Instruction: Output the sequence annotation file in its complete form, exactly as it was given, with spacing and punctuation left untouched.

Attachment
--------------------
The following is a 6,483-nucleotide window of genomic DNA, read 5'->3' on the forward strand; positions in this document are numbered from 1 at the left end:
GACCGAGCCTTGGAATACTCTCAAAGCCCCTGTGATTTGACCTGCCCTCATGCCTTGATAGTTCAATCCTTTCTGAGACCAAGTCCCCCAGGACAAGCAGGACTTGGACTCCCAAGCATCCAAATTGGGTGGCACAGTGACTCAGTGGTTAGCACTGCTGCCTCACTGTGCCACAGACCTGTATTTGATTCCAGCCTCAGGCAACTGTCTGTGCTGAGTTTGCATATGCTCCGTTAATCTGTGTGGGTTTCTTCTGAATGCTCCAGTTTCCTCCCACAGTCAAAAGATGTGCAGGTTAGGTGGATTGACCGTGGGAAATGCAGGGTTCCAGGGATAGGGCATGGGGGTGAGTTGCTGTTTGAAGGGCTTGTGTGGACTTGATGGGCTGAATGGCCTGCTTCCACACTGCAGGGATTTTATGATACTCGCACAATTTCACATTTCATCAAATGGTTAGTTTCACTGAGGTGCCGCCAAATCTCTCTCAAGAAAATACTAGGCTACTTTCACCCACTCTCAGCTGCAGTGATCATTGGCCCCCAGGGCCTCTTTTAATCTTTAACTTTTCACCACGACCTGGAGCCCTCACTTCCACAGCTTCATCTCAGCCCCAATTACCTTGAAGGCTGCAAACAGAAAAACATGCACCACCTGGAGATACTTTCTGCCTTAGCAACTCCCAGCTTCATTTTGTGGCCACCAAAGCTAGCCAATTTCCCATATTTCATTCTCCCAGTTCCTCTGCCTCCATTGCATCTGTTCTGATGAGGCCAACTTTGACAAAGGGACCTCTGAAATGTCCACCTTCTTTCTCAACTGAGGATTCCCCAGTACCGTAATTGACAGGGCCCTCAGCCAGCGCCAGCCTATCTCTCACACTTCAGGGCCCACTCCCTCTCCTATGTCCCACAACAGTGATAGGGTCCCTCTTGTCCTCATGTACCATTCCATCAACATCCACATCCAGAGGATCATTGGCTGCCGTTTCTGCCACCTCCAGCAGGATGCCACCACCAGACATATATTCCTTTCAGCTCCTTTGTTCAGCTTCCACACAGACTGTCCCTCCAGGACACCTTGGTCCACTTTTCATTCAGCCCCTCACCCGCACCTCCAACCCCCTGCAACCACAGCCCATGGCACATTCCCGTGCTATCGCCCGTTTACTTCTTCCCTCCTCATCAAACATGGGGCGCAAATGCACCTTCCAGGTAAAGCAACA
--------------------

The following is a 6,483-nucleotide window of genomic DNA, read 5'->3' on the forward strand; positions in this document are numbered from 1 at the left end:
GACCGAGCCTTGGAATACTCTCAAAGCCCCTGTGATTTGACCTGCCCTCATGCCTTGATAGTTCAATCCTTTCTGAGACCAAGTCCCCCAGGACAAGCAGGACTTGGACTCCCAAGCATCCAAATTGGGTGGCACAGTGACTCAGTGGTTAGCACTGCTGCCTCACTGTGCCACAGACCTGTATTTGATTCCAGCCTCAGGCAACTGTCTGTGCTGAGTTTGCATATGCTCCGTTAATCTGTGTGGGTTTCTTCTGAATGCTCCAGTTTCCTCCCACAGTCAAAAGATGTGCAGGTTAGGTGGATTGACCGTGGGAAATGCAGGGTTCCAGGGATAGGGCATGGGGGTGAGTTGCTGTTTGAAGGGCTTGTGTGGACTTGATGGGCTGAATGGCCTGCTTCCACACTGCAGGGATTTTATGATACTCGCACAATTTCACATTTCATCAAATGGTTAGTTTCACTGAGGTGCCGCCAAATCTCTCTCAAGAAAATACTAGGCTACTTTCACCCACTCTCAGCTGCAGTGATCATTGGCCCCCAGGGCCTCTTTTAATCTTTAACTTTTCACCACGACCTGGAGCCCTCACTTCCACAGCTTCATCTCAGCCCCAATTACCTTGAAGGCTGCAAACAGAAAAACATGCACCACCTGGAGATACTTTCTGCCTTAGCAACTCCCAGCTTCATTTTGTGGCCACCAAAGCTAGCCAATTTCCCATATTTCATTCTCCCAGTTCCTCTGCCTCCATTGCATCTGTTCTGATGAGGCCAACTTTGACAAAGGGACCTCTGAAATGTCCACCTTCTTTCTCAACTGAGGATTCCCCAGTACCGTAATTGACAGGGCCCTCAGCCAGCGCCAGCCTATCTCTCACACTTCAGGGCCCACTCCCTCTCCTATGTCCCACAACAGTGATAGGGTCCCTCTTGTCCTCATGTACCATTCCATCAACATCCACATCCAGAGGATCATTGGCTGCCGTTTCTGCCACCTCCAGCAGGATGCCACCACCAGACATATATTCCTTTCAGCTCCTTTGTTCAGCTTCCACACAGACTGTCCCTCCAGGACACCTTGGTCCACTTTTCATTCAGCCCCTCACCCGCACCTCCAACCCCCTGCAACCACAGCCCATGGCACATTCCCGTGCTATCGCCCGTTTACTTCTTCCCTCCTCATCAAACATGGGGCGCAAATGCACCTTCCAGGTAAAGCAACA